Prior to the 1970s, marital rape was legal in every US state. It was partially outlawed in Michigan and Delaware in 1974, then wholly outlawed in South Dakota and Nebraska in 1975. The court case Oregon v. Rideout in 1978 was the first in which someone stood trial for raping his spouse while they lived together. By 1993 marital rape was a crime nationwide.
Under current U.S. law in every U.S. state, the sexual assault justification analysis would be no different because there is no marital immunity for the crimes of sexual assault, although the burglary justification would no longer be present, so an intent to commit unlawful sexual contact without penetration or intrusion would not justify the use of deadly force.
But, when marital immunity to sexual assault was part of the law, as it was in every U.S. state prior to 1974, and as it was in some U.S. states until 1993, she would be guilty of second degree murder or manslaughter.
The distinction between second degree murder and manslaughter in that case would hinge upon whether she had an intent to kill or only intended to harm (as in a case cited by Jen in her answer). Also, she would have a good argument for manslaughter due to provocation by the victim that was not sufficient to justify the use of deadly force, even if jury concluded beyond a reasonable doubt that she did intent to kill him.
Colorado's self-defense statute (in a subsection omitted because it was not applicable to the facts in the question) also permits the grade of a criminal offense caused in the course of conduct intended as self-defense that does not meet the statutory standards for self-defense (e.g. because non-deadly force would have been sufficient) to downgrade the severity of the offense for which the person may be convicted, in a manner similar to the "heat of passion" defense.
But, these facts present no plausible justification for a first degree murder, which is often a charge punishable by death penalty or life in prison without the possibility of parole, since it was not premeditated or committed in connection with a crime by the perpetrator.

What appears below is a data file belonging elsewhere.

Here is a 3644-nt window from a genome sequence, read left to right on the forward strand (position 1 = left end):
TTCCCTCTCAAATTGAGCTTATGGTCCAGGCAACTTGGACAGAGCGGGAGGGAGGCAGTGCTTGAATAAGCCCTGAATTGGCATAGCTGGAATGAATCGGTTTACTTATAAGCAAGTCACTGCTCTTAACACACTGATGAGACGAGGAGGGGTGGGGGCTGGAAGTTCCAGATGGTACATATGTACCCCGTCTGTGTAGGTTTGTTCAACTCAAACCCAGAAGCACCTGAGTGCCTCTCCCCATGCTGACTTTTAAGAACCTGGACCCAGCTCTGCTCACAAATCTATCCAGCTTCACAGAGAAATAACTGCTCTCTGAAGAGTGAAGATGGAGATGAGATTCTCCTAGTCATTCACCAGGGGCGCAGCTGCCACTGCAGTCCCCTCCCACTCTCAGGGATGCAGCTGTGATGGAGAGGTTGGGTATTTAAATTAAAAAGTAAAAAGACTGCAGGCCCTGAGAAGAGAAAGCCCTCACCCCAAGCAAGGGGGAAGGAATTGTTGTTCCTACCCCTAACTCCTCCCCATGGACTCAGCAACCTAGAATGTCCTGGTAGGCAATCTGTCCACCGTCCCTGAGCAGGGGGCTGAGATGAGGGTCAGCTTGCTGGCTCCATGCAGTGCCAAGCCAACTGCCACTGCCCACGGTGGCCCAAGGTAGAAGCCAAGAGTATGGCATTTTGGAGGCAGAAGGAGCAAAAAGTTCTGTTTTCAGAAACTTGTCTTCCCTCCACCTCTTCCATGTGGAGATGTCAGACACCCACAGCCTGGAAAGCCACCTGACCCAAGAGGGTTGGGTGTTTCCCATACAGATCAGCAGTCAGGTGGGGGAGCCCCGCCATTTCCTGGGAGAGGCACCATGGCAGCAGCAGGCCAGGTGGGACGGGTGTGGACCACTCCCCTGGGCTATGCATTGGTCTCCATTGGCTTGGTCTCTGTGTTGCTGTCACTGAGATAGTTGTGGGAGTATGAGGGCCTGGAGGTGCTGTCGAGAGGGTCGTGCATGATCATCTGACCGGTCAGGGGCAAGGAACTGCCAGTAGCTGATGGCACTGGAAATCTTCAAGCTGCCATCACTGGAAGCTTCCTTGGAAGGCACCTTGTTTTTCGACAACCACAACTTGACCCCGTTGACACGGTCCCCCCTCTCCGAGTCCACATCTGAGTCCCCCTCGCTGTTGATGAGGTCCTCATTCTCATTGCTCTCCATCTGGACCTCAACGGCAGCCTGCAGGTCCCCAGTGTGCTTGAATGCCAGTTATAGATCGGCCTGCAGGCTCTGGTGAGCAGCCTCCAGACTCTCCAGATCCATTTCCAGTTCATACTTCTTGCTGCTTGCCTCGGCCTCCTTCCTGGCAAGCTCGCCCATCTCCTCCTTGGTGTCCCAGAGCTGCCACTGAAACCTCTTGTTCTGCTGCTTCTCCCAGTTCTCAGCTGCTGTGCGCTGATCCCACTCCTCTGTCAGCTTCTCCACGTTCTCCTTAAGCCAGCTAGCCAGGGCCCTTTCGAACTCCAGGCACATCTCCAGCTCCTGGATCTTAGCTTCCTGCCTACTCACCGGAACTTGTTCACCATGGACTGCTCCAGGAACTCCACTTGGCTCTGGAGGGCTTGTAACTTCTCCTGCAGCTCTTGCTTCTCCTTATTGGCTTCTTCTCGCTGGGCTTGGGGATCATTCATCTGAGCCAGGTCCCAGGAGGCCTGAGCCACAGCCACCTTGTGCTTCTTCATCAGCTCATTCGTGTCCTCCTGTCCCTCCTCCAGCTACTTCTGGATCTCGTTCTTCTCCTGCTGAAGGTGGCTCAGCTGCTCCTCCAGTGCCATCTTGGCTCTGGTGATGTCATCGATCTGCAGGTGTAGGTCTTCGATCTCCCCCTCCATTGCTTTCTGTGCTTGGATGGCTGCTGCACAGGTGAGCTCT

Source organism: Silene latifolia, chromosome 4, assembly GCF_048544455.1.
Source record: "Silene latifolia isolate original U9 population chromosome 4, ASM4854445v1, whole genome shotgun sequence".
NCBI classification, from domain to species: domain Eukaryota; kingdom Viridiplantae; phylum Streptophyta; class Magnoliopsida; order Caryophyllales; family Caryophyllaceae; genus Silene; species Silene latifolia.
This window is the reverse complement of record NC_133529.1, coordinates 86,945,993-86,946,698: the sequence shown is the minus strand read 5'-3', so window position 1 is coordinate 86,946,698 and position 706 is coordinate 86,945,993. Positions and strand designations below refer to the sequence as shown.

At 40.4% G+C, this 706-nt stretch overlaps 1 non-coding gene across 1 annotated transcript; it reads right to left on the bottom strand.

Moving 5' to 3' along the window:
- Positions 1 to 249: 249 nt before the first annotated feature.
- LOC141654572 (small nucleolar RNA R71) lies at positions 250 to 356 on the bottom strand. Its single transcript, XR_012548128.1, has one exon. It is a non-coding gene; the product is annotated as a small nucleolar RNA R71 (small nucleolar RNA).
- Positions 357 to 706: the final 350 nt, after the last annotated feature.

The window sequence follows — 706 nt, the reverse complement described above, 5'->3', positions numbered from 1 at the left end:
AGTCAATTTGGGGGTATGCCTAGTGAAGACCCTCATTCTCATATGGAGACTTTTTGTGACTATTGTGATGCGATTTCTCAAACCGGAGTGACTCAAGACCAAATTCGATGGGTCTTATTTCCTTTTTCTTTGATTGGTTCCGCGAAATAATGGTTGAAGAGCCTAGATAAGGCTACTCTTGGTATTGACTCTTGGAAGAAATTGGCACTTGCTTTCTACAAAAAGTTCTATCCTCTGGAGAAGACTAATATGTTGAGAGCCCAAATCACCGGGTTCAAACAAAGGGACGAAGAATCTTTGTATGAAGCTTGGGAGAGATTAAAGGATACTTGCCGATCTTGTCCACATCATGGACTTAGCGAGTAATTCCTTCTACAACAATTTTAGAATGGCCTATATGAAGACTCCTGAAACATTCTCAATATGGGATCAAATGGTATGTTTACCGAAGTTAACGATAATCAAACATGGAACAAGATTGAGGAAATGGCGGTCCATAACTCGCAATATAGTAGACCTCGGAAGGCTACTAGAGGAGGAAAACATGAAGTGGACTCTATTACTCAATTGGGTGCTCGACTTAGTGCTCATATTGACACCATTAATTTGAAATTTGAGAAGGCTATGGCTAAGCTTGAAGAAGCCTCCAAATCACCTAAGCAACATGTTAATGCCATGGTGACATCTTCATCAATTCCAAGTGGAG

Realistically, under the circumstances of the question, if he was her husband and they were in their own home, during a time frame when there was marital immunity from sexual assault charges, she would most likely be convicted of manslaughter under these circumstances.
The U.S. Supreme Court has held in Kennedy v. Louisiana, 554 U.S. 407 (2008) that the 8th Amendment to the United States Constitution, directly and as incorporated against the states under the 14th Amendment, prohibits the imposition of the death penalty for a rape not resulting in death (even the rape of a child).
The death penalty has been unconstitutional in cases involving the rape of an adult woman in the U.S. since U.S. Supreme Court case of Coker v. Georgia, 433 U.S. 584 (1977).
There are many serious felonies (including some omitted from the Colorado statute above because they were not applicable to this fact pattern) for which the use of deadly force in self-defense is authorized even though the U.S. Constitution prohibits the use of the death penalty upon a conviction of that offense which does not result in someone dying.
Self-defence is defined in s418 of the Crimes Act 1900.
The defendant would probably rely on ss418(2)(a-b). You are allowed to use reasonable conduct to (a) defend yourself, and (b) terminate a depravation of liberty. Both would seem to apply to the facts.
The only real question for the jury is if the conduct (stabbing the assaulted with a kitchen knife) was reasonable. That depends on the circumstances: if you stabbed and fled, almost certainly; if you stabbed and gloated for half an hour while the perpetrator bled out, maybe not.
Self-defence requires that the act commmitted in response to the threat be reasonable
The person claiming self-defence must have the subjective belief that "a threat of force is being made against them or another person." Such belief must also be based on reasonable grounds. They must also act with the subjective purpose of protecting themselves or the other person from that use or threat of force. And the act must be reasonable in the circumstances.
This all comes from the text of the defence, codified at s. 34 of the Criminal Code. It reads:
34 (1) A person is not guilty of an offence if
(a) they believe on reasonable grounds that force is being used against them or another person or that a threat of force is being made against them or another person;
(b) the act that constitutes the offence is committed for the purpose of defending or protecting themselves or the other person from that use or threat of force; and
(c) the act committed is reasonable in the circumstances.
Your scenario establishes that condition (a) is satisfied: the accused would believe on reasonable grounds that force is being used against them. Condition (b) also appears to be satisfied: you say "she acted only to end the assault." The availability of the defence will turn on condition (c): whether "the act committed is reasonable in the circumstances."
Whether the act is reasonable depends on many factors, including the nature and proportionality of the response